Ned Kelly’s armor, from an illustration dated 1880

Maximilian Kreitmayer (1830–1906), who made the death mask, was a medical model maker and waxworks proprietor, who arrived in Victoria in 1856 and opened an anatomical museum.

Kreitmayer is believed to have shaved Kelly’s hair and beard and taken the mold of his face in the deadhouse of the Melbourne Gaol.

Ned Kelly’s Death Mask

  • Title:                Ned Kelly – Death Mask
  • Artist:              Attributed to Maximilian Kreitmayer
  • Year:                1880
  • Medium:         Caster Plaster
  • Dimensions:   28.0 x 21.5 x 18.5 cm
  • Museum:        State Library of Victoria

~~~

“Melbourne from Emerald Hill” by Robert Russell

State Library of Victoria - "Melbourne from Emerald Hill" by Robert Russell

“Melbourne from Emerald Hill” by Robert Russell

“Melbourne from Emerald Hill” by Robert Russell depicts the spires, towers, smokestacks, and buildings of Melbourne, as seen from near Emerald Hill.

This 1870’s view is looking across paddocks with cows and horses towards City. The foreground shows two men on horseback.

The city detail shows in this painting Melbourne Town Hall, church spires, the tower of Fire Brigade, St Patrick’s Cathedral and Parliament House, together with the stone bridge over the Yarra.

With the gold rush largely over by 1860, Melbourne continued to grow on the back of continued gold mining and as the major port for exporting increasing agricultural output.

Significant public buildings were begun in the 1860s and 1870s, such as the Supreme Court, Government House, and Queen Victoria Market. The central city filled up with shops, offices, workshops, warehouses, large banks, and hotels.

Robert Russell was born near London, and he became a surveyor, architect, and artist. In 1836, Russell was appointed as a surveyor to the infant settlement at Port Phillip, where he settled.

The range of Russell’s interests was considerable. His letters provide valuable descriptions of the early Victorian settlement.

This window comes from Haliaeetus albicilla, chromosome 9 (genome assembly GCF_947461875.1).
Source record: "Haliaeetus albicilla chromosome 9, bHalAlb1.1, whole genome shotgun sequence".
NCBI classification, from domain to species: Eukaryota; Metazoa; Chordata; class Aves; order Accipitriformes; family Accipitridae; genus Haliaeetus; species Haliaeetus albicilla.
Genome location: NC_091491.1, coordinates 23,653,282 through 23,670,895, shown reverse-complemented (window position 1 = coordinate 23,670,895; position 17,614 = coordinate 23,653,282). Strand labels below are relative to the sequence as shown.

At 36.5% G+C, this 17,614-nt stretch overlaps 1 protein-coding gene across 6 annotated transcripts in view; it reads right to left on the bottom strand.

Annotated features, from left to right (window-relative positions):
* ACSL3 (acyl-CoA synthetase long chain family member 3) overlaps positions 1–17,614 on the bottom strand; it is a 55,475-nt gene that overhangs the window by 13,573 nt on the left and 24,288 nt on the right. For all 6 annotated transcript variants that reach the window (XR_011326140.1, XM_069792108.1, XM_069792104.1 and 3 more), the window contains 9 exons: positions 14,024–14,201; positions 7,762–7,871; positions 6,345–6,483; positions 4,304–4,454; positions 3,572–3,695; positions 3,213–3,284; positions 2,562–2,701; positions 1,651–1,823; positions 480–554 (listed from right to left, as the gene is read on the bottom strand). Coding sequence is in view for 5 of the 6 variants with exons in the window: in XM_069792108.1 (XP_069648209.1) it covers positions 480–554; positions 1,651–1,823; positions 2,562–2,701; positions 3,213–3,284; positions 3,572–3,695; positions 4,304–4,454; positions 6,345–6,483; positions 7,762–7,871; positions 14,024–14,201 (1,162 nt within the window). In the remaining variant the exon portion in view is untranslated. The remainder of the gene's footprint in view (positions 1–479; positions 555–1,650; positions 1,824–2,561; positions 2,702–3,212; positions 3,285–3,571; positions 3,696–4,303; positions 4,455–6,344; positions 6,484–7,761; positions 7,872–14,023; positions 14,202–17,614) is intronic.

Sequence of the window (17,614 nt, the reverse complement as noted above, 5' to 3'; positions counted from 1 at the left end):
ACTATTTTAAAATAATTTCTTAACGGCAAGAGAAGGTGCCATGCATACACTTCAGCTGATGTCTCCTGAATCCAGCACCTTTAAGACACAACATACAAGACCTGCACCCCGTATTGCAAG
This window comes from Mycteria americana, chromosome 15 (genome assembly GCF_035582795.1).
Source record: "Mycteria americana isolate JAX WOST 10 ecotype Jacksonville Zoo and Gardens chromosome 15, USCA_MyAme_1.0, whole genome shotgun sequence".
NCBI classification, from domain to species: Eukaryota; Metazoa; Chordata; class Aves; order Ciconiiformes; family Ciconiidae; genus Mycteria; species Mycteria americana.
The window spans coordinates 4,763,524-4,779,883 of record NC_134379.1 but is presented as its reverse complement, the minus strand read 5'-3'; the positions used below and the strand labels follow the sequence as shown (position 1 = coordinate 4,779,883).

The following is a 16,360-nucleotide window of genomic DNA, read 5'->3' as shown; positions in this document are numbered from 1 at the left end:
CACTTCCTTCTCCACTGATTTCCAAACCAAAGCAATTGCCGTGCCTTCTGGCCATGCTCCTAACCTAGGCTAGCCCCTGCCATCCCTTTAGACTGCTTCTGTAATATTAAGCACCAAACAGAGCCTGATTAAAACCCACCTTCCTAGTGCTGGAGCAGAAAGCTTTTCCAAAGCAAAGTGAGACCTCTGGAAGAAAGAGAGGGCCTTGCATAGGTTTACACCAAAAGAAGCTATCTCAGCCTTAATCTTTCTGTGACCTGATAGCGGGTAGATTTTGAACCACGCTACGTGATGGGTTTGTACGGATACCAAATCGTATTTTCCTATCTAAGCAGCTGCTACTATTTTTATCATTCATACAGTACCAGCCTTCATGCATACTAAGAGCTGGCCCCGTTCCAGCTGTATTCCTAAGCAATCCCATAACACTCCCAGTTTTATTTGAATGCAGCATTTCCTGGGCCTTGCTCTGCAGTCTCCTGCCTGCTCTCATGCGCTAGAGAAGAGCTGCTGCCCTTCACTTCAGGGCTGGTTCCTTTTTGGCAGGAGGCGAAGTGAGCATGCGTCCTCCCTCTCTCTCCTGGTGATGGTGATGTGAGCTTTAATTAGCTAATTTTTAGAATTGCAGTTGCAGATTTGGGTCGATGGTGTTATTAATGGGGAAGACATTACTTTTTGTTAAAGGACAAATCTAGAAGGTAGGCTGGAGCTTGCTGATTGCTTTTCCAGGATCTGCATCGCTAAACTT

This prolific artistic output is represented in many collections, including in the National Library of Australia, the Dixson and Mitchell Libraries, Sydney, the National Gallery of Victoria and the State Library of Victoria.

“Melbourne from Emerald Hill” by Robert Russell

  • Title:               Melbourne from Emerald Hill
  • Year:               1870
  • Artist:             Robert Russell (1808-1900)
  • Medium:        Painting, watercolor
  • Dimensions:  18.7 x 30.7 cm., 28.7 x 45.2 cm.
  • Museum:        State Library of Victoria

~~~

“Melbourne,” 1905 by Laurence William Wilson

State Library of Victoria - Joy of Museums - Melbourne 1905 by Laurence William Wilson

“Melbourne,” 1905 by Laurence William Wilson

“Melbourne,” 1905 by Laurence William Wilson, depicts a panoramic view of the city of Melbourne from the Queen Victoria Gardens. Paintings of Melbourne from the southern bank of the Yarra have been popular since the city’s founding.

This painting shows historic Melbourne at the turn of the last century. A detailed examination shows the city landscape of over 100 years ago and the evolution of the city. Landmarks to explore include:

  • Princes Bridge
  • St Kilda Road (running over the bridge)
  • Batman Avenue (on the far right)
  • Flinders Street Trains
  • Victorian Confectionery works on the south-west bank
  • Boatsheds along the southeast bank
  • Trams and wagons on the bridge and St Kilda Road
  • Horse-drawn vehicles
  • People strolling on pathways
  • Accurate building architecture of the time

State Library of Victoria - Joy of Museums - Melbourne 1905 by Laurence William Wilson - closeup

Closeup of the painting showing Trams and horse-drawn vehicles crossing the Yarra River

In 1904 Wilson visited Melbourne to paint this work,  his patron commented on the detailed work Wilson undertook:

“Wilson expected to do the work in about three weeks … It took Wilson about five weeks alone to make his sketches. Everything was completed in detail down to the windows of every building, and everything was absolutely accurate… Wilson took five months to complete the picture.”